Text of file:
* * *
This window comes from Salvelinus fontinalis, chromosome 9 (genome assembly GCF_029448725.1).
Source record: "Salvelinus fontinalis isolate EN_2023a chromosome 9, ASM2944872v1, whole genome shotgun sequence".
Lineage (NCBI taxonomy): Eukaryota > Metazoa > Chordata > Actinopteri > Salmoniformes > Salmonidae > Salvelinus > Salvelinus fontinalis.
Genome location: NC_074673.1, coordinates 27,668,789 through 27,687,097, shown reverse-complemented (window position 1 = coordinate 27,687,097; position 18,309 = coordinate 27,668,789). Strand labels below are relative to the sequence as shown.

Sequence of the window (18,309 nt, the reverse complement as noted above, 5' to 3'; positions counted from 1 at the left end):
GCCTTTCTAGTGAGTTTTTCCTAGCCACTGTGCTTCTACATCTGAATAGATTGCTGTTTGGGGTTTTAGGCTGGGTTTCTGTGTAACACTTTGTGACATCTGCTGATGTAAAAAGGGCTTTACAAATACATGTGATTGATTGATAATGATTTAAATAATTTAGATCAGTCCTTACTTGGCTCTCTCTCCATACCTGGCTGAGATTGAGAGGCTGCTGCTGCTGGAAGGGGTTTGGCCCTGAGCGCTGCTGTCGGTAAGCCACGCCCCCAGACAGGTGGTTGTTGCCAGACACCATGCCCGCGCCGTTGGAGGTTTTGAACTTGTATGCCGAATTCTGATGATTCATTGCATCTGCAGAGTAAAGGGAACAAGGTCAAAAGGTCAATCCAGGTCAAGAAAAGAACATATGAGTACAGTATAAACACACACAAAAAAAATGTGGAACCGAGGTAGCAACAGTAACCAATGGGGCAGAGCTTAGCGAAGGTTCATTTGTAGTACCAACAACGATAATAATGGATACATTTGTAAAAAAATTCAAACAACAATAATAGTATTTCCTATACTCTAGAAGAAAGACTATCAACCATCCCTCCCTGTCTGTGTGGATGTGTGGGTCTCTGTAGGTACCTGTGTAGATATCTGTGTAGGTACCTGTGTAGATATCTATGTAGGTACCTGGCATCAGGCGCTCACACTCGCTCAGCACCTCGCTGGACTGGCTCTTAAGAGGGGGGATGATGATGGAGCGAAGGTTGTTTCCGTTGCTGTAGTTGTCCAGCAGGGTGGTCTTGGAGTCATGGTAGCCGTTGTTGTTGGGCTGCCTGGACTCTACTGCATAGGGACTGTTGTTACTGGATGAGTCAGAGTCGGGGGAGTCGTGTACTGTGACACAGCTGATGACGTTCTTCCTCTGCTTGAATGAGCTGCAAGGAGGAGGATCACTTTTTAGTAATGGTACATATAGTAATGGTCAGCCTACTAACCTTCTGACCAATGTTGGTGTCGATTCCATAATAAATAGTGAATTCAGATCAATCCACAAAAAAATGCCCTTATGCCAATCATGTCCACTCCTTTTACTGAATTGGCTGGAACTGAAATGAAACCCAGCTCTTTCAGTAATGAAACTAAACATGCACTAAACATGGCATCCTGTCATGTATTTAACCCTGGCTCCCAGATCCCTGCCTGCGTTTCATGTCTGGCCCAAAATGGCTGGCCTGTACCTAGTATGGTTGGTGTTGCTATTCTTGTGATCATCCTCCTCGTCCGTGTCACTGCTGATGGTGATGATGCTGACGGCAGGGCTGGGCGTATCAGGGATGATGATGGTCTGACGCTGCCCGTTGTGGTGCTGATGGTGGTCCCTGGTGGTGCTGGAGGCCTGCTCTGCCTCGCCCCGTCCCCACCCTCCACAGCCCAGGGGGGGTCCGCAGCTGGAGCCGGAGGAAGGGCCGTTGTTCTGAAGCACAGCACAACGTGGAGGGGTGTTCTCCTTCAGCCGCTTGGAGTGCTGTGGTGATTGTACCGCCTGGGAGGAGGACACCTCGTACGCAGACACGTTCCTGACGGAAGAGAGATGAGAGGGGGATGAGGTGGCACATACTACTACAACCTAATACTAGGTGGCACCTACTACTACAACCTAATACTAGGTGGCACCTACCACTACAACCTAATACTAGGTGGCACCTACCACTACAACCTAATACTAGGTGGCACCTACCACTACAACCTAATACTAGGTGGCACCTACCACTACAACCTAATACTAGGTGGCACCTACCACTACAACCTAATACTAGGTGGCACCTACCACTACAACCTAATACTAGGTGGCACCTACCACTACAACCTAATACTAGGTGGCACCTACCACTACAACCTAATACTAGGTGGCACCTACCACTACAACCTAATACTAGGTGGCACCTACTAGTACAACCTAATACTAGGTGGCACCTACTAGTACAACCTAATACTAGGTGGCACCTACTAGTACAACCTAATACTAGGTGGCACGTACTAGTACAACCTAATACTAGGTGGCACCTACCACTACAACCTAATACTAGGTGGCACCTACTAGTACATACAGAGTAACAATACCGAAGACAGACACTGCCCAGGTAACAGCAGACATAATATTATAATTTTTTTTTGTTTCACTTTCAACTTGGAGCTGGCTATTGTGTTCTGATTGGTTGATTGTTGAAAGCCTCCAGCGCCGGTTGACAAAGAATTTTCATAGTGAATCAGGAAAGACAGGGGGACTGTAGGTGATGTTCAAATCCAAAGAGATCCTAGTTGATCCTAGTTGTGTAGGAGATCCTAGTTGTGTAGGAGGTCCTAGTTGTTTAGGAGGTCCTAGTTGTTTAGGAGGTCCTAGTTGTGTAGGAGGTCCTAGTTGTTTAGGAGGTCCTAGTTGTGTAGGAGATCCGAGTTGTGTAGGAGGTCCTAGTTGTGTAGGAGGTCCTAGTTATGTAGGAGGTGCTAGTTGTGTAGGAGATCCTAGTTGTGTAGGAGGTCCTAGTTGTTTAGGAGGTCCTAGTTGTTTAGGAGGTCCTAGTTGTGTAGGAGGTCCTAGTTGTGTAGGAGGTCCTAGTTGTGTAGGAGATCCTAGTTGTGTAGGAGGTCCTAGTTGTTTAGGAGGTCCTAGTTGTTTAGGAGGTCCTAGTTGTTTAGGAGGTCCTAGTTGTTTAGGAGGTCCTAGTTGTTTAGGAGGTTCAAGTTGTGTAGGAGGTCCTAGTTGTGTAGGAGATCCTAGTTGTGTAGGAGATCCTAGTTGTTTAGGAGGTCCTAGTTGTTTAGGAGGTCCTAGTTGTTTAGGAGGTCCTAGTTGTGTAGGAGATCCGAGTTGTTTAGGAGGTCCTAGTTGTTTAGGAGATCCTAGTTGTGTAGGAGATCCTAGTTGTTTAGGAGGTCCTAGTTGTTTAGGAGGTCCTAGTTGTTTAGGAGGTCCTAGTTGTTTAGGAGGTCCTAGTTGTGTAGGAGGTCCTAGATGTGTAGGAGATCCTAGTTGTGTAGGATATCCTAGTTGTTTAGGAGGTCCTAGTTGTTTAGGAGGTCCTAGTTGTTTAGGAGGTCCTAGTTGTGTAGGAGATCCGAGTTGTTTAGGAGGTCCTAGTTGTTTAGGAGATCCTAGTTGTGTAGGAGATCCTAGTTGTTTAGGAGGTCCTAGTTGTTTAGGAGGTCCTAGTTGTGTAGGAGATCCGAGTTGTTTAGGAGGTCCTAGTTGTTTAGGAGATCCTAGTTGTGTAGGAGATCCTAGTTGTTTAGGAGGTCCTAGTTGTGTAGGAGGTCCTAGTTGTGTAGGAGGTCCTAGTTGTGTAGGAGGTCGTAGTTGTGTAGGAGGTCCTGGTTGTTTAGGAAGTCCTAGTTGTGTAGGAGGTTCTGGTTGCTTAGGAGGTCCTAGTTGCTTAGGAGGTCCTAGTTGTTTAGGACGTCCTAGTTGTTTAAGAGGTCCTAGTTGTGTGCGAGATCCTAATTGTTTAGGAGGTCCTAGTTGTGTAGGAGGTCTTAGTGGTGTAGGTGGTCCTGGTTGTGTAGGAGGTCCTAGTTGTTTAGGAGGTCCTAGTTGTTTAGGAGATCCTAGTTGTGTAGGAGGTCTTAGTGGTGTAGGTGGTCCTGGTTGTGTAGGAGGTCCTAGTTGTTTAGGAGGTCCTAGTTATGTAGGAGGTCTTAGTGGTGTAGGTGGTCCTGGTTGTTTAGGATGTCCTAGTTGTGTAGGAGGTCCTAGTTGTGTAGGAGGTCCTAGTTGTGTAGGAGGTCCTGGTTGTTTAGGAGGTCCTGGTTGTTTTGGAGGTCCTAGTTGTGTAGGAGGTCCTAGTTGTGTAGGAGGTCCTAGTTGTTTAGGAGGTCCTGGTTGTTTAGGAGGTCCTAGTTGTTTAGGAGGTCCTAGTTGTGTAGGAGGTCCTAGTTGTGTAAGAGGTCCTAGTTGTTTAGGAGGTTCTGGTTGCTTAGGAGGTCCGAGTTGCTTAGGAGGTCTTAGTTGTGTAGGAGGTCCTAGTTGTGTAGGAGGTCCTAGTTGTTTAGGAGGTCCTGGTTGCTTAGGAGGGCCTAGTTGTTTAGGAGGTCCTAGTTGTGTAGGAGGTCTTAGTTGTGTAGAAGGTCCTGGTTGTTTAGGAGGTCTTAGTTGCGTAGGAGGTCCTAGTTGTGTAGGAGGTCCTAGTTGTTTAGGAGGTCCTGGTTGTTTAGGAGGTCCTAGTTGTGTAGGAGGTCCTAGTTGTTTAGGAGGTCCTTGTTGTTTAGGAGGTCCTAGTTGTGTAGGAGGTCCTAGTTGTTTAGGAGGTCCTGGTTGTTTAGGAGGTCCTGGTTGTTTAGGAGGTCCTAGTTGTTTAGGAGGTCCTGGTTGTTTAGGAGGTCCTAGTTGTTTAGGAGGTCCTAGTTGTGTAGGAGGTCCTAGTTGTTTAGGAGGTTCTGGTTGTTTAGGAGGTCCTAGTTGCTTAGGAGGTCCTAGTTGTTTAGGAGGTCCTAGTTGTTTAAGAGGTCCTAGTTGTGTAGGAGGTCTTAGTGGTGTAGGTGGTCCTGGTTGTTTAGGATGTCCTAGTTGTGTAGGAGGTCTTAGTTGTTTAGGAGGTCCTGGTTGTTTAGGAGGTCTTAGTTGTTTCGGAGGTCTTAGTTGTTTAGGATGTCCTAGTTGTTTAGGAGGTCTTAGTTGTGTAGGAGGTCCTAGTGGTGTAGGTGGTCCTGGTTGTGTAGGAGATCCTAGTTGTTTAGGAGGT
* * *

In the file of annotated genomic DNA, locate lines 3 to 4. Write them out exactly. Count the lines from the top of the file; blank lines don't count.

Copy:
Lineage (NCBI taxonomy): Eukaryota > Metazoa > Chordata > Actinopteri > Salmoniformes > Salmonidae > Salvelinus > Salvelinus fontinalis.
Genome location: NC_074673.1, coordinates 27,668,789 through 27,687,097, shown reverse-complemented (window position 1 = coordinate 27,687,097; position 18,309 = coordinate 27,668,789). Strand labels below are relative to the sequence as shown.